Serving notice in economic dismissals, Canadian Employment Law Today, issue No. 541 at 5-6, (September 9, 2009)

Serving notice in economic dismissals, Canadian Employment Law Today, issue No. 541 at 5-6, (September 9, 2009)

By Nikolay Y. Chsherbinin

With thousands of job casualties being claimed each week by the wounded economy, buzzwords like downsizing, corporate reorganizations, economic restructuring and layoffs are becoming increasingly ingrained in employers’ minds. By contrast, ambushed by employers’ unpreparedness to survive another recession, employees frantically search the Internet in the hope to understand concepts of wrongful dismissal, litigation, legal costs and, especially, what constitutes a reasonable notice period.

But just how does the recessionary economy impact on the employees’ reasonable notice entitlement? To answer this question one should first understand that notice is the information that employment will end on a certain date. The purpose of notice of impending termination is not to pay, but to give employees the chance to arrange their affairs and try to find new employment.

The question of common law notice is more complex. It requires a court or arbitrator to make a case-specific inquiry and assess its findings against the four traditional factors used to determine the period of reasonable notice as set out in Bardal v. Globe & Mail Ltd. Those factors are: age, length of service, nature of the position and availability of similar employment. An additional factor comes into play in periods marked by economic slump, which is the economy itself. Still, as the court in Bardal said, “There can be no catalogue laid down as to what is reasonable notice in particular classes of cases.”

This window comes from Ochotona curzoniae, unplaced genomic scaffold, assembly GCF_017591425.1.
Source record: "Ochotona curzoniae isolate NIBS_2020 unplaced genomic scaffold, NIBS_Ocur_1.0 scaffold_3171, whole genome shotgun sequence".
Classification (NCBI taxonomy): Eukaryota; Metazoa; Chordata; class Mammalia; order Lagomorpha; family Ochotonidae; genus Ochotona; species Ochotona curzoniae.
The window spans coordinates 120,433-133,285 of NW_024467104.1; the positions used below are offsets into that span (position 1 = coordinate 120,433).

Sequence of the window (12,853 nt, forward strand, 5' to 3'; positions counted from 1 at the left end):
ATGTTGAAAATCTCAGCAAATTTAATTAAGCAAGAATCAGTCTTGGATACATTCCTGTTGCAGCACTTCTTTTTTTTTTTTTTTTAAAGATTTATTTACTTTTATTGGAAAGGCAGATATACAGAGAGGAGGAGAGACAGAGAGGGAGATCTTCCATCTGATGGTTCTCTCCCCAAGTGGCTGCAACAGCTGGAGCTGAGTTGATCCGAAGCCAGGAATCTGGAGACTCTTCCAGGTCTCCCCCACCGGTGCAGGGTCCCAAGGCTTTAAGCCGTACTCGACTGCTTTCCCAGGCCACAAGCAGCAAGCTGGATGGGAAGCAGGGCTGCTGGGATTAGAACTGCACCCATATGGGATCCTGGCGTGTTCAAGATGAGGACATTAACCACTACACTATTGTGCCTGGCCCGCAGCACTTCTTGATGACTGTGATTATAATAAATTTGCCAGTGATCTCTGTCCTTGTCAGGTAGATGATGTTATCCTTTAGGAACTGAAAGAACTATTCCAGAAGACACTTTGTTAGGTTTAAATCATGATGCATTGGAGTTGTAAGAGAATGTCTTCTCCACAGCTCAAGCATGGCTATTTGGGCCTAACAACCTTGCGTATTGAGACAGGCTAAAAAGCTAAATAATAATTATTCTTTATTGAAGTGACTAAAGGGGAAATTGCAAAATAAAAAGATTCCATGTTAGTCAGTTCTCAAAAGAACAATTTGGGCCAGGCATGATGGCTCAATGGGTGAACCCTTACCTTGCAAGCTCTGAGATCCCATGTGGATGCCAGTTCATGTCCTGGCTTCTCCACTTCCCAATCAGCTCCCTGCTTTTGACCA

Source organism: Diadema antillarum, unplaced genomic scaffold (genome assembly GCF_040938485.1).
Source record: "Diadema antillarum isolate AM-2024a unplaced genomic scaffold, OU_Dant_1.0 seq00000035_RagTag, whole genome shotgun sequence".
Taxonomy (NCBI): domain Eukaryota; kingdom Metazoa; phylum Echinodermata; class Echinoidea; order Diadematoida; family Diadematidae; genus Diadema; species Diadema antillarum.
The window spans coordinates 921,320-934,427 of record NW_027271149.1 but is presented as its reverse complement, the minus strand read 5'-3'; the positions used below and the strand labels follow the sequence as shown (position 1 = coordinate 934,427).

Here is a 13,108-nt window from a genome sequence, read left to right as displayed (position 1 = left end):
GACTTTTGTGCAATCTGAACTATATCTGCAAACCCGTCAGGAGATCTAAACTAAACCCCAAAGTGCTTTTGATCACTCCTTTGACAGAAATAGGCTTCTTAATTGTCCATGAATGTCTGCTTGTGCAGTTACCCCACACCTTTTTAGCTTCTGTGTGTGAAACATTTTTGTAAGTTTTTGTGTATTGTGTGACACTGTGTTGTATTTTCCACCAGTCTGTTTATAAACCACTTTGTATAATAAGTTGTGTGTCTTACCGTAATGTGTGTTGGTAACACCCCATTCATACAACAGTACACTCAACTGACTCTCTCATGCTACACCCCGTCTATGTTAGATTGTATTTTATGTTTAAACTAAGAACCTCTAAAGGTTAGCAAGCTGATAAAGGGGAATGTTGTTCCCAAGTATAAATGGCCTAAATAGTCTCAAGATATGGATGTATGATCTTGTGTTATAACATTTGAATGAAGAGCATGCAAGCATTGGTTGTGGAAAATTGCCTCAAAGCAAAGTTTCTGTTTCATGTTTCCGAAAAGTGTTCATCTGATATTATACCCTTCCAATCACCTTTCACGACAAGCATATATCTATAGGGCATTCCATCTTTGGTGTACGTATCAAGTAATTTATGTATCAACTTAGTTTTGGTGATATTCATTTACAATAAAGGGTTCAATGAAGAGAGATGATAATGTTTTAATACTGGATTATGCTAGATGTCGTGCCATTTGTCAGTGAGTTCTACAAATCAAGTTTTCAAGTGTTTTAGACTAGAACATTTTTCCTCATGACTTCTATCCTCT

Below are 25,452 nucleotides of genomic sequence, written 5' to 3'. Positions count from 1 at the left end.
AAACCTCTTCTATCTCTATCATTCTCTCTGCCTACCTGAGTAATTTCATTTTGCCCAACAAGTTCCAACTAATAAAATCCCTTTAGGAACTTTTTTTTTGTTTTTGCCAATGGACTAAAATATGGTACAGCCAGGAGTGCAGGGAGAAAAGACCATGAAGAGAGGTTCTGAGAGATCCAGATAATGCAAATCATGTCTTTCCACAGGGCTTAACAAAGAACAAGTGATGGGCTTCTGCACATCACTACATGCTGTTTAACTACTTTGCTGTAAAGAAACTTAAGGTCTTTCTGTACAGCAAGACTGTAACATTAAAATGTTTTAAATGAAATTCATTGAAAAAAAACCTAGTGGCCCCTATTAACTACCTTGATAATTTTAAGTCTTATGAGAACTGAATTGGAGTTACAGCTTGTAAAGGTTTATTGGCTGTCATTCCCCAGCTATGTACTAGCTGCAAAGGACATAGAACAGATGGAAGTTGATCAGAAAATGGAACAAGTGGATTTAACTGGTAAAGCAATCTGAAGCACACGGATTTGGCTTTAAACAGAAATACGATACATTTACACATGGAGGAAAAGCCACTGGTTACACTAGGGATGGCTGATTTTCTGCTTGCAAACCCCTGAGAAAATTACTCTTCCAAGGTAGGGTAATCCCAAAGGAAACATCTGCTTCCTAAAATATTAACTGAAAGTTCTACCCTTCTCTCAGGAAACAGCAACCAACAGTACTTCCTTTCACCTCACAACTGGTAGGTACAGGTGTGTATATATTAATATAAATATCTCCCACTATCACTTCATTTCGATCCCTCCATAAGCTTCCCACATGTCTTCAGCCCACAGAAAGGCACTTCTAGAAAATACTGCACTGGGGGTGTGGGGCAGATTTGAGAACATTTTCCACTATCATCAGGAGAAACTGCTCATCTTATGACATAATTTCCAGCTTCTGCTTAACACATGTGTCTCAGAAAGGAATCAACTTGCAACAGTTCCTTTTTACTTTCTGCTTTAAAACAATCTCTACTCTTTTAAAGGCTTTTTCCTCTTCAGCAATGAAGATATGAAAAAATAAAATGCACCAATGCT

Courts divided in their support

A survey of cases ranging from 1980 to 2009 that discussed an economic downturn as a factor in determining the period of reasonable notice revealed that, during the 1980s, courts were divided between supporting employers and employees in their discussion of economic conditions, contrasting the hardships of employees with the financial peril of employers who blamed factors “beyond their control.” Some judgments emphasized the unique perspective that law is autonomous from the economy. This approach signaled that economic conditions have little or no relevance to the employment contract.